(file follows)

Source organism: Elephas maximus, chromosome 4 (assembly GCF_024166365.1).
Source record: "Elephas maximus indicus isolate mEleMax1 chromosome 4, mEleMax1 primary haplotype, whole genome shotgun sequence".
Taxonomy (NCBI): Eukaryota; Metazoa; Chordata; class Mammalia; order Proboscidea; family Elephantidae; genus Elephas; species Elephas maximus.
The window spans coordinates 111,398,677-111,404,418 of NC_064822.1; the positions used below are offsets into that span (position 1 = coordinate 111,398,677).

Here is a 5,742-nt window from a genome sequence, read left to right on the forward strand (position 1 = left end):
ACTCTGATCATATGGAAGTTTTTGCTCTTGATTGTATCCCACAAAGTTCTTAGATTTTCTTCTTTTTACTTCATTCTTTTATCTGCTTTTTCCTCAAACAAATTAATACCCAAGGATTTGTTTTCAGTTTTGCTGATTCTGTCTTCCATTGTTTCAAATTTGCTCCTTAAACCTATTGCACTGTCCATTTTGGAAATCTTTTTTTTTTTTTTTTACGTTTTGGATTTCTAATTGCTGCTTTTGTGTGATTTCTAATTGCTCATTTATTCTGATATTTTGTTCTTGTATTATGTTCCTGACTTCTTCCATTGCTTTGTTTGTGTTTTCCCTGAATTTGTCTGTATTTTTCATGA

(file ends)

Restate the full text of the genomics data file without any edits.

Source organism: Elephas maximus, chromosome 4 (assembly GCF_024166365.1).
Source record: "Elephas maximus indicus isolate mEleMax1 chromosome 4, mEleMax1 primary haplotype, whole genome shotgun sequence".
Taxonomy (NCBI): Eukaryota; Metazoa; Chordata; class Mammalia; order Proboscidea; family Elephantidae; genus Elephas; species Elephas maximus.
The window spans coordinates 111,398,677-111,404,418 of NC_064822.1; the positions used below are offsets into that span (position 1 = coordinate 111,398,677).

Here is a 5,742-nt window from a genome sequence, read left to right on the forward strand (position 1 = left end):
ACTCTGATCATATGGAAGTTTTTGCTCTTGATTGTATCCCACAAAGTTCTTAGATTTTCTTCTTTTTACTTCATTCTTTTATCTGCTTTTTCCTCAAACAAATTAATACCCAAGGATTTGTTTTCAGTTTTGCTGATTCTGTCTTCCATTGTTTCAAATTTGCTCCTTAAACCTATTGCACTGTCCATTTTGGAAATCTTTTTTTTTTTTTTTTACGTTTTGGATTTCTAATTGCTGCTTTTGTGTGATTTCTAATTGCTCATTTATTCTGATATTTTGTTCTTGTATTATGTTCCTGACTTCTTCCATTGCTTTGTTTGTGTTTTCCCTGAATTTGTCTGTATTTTTCATGA